June 6, 2012
Taking things for granted is what people do. It’s wired into us at a very deep level. The phrase has a negative connotation, but taking things for granted is really just one way to accept things as they are and free up your brain to think about other stuff. I take the litter in my neighborhood for granted, which is not to say I’ll miss it if it ever leaves (I won’t and it won’t). But now I ignore it like everyone else. To not do so would be to seethe with rage at my surroundings and my neighbors, causing me to move to LA or Westchester. And I’ve met my neighbors, they’re OK people.
Anyway, I live an incredibly fortunate life, by any account. Strangely, it’s only when I’m down in the smelly trash room in our building confronting the detritus of this fortunate life that I really appreciate it. There I was on Sunday, dutifully separating the yogurt containers and the 750 mL Belgian beer bottles from the scraps of 220 lb. Crane’s Lettra and it hit me again. We’re three incredibly, insanely lucky people, and I am taking it for granted.
Before I took out the trash, we went to the Met just because we could. I hadn’t been there in over a year. In that year, Maggie and Charlotte have gone enough to justify a family membership. If you’re not a member, the Met is daunting.
Until Sunday, every time I went to the Met I felt the need to maximize the experience. What’s showing, what do we want to see, what can we afford to miss? What can we afford to miss—that language! Museum microeconomics.
Once there, it was art by attention span. I’d enter room after room of mankind’s greatest achievements and find myself scanning the goddamn room… Anything familiar? Anything weird? No? Move on, Washington’s crossing the Delaware over there. It was icy strategy, the essence of a military campaign, with a map and everything. The result was an oddly dissatisfying museum experience, what I imagine to be the arts equivalent of taking pictures from the top of a tour bus. You were there and you saw something amazing, but you didn’t connect with it and good luck remembering it. I didn’t know any better.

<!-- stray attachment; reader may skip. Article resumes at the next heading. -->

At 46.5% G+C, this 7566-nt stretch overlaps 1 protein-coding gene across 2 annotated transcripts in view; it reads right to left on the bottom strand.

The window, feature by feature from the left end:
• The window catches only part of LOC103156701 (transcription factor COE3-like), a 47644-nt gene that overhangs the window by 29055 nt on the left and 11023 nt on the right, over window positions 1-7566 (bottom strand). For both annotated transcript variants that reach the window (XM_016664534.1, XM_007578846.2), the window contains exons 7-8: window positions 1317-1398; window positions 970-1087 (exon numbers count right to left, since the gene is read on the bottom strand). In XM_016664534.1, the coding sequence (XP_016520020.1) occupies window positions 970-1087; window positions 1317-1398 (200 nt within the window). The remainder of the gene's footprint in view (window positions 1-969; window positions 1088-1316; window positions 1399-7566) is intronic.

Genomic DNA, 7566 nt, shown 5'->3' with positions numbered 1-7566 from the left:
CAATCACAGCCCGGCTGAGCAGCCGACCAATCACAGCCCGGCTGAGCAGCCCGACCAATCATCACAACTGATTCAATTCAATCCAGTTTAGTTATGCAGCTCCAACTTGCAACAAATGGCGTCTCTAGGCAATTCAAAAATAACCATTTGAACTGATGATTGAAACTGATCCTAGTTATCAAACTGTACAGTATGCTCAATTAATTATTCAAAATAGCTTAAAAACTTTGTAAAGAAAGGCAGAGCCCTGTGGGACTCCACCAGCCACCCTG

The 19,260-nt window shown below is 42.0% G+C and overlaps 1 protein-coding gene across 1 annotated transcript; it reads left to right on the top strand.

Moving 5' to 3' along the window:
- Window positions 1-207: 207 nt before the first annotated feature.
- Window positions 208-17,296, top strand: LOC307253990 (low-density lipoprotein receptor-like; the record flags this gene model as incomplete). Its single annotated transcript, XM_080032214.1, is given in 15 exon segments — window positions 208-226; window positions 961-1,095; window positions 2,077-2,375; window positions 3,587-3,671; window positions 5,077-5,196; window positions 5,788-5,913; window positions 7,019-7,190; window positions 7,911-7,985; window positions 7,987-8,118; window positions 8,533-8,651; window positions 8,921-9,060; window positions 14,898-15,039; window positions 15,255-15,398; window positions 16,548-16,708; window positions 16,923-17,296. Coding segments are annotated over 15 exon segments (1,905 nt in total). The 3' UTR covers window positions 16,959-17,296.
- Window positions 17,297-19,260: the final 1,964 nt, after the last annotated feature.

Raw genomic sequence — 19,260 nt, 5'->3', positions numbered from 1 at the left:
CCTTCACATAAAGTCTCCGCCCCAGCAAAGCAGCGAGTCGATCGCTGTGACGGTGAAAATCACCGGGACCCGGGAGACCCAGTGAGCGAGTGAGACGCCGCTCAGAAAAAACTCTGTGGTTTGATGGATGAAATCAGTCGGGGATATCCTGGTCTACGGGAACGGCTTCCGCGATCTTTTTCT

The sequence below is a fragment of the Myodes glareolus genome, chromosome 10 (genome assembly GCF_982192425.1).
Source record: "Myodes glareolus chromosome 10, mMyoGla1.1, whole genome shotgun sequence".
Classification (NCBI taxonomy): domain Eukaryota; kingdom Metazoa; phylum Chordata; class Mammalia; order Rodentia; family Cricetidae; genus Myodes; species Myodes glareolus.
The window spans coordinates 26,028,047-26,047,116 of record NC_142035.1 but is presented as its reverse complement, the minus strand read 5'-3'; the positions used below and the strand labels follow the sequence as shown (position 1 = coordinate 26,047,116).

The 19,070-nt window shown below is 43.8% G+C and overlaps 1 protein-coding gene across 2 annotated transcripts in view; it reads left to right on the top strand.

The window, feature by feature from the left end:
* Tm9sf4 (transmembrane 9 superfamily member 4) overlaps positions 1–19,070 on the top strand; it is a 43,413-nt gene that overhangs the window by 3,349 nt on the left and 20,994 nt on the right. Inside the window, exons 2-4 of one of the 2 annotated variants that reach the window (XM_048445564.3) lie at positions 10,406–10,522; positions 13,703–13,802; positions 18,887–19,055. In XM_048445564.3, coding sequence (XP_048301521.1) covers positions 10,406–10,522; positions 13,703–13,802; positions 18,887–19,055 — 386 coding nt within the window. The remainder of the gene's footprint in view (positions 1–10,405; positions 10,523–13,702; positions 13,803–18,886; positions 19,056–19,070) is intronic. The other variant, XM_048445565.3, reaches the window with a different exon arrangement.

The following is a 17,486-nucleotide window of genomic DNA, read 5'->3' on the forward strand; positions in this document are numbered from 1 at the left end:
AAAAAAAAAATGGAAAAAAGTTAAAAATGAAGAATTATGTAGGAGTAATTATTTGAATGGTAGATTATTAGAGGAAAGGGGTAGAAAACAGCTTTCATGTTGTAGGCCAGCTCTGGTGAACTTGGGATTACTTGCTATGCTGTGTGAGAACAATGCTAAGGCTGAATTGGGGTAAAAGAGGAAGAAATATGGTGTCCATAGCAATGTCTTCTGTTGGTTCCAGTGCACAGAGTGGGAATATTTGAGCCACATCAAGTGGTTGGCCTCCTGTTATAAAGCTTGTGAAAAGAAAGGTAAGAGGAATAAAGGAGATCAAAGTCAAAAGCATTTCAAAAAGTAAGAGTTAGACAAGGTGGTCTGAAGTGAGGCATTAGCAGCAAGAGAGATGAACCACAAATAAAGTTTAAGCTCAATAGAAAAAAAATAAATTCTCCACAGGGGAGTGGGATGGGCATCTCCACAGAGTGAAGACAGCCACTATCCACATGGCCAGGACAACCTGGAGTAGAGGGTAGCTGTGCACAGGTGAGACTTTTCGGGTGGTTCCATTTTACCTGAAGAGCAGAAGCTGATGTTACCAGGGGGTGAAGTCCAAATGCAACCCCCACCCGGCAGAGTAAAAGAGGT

So let me say unequivocally that there is no better way to experience a museum than to be a member. See what you want, it’ll be here tomorrow. Leave after an hour because you’re hungry, it doesn’t matter. It’s worth the price, just get the membership.
Sunday, we strolled through the museum, our only agenda to see something new. I saw the Islamic Art wing for the first time and it’s beautiful. Cool and contemplative, the rooms were dimly lit; the brilliant colors and geometric patterns beckoned us to come closer. The faint smell of cedar, which apparently has a half-life of a million years, contributed an air of authenticity. Without the freedom afforded by a membership, these rooms would have registered as a colorful hallway at best.
We visited the new American Wing, too. There were some really thoughtful juxtapositions in certain spots, particularly in the room where Washington crosses the Delaware, surrounded by American landscapes. Madame X finally has a home—I’d only seen her in visible storage before. Charlotte had dozed off by the time we got to her, so I still haven’t seen her do her Madame X impression, though I hear it’s amazing. I’m not lying, my daughter impersonates John Singer Sargent paintings.
Lately, I’ve had a recurring thought: what if life will never be better than it is right now? It sounds cripplingly depressing—perhaps it will be in time—but at the moment I can’t help but feel deeply thankful for the opportunity to recognize happiness in progress.
Our lives are full and rewarding. We live with an adorable two-year-old in a yuppie amusement park of a city. We’re doing what we love to do. We’re members.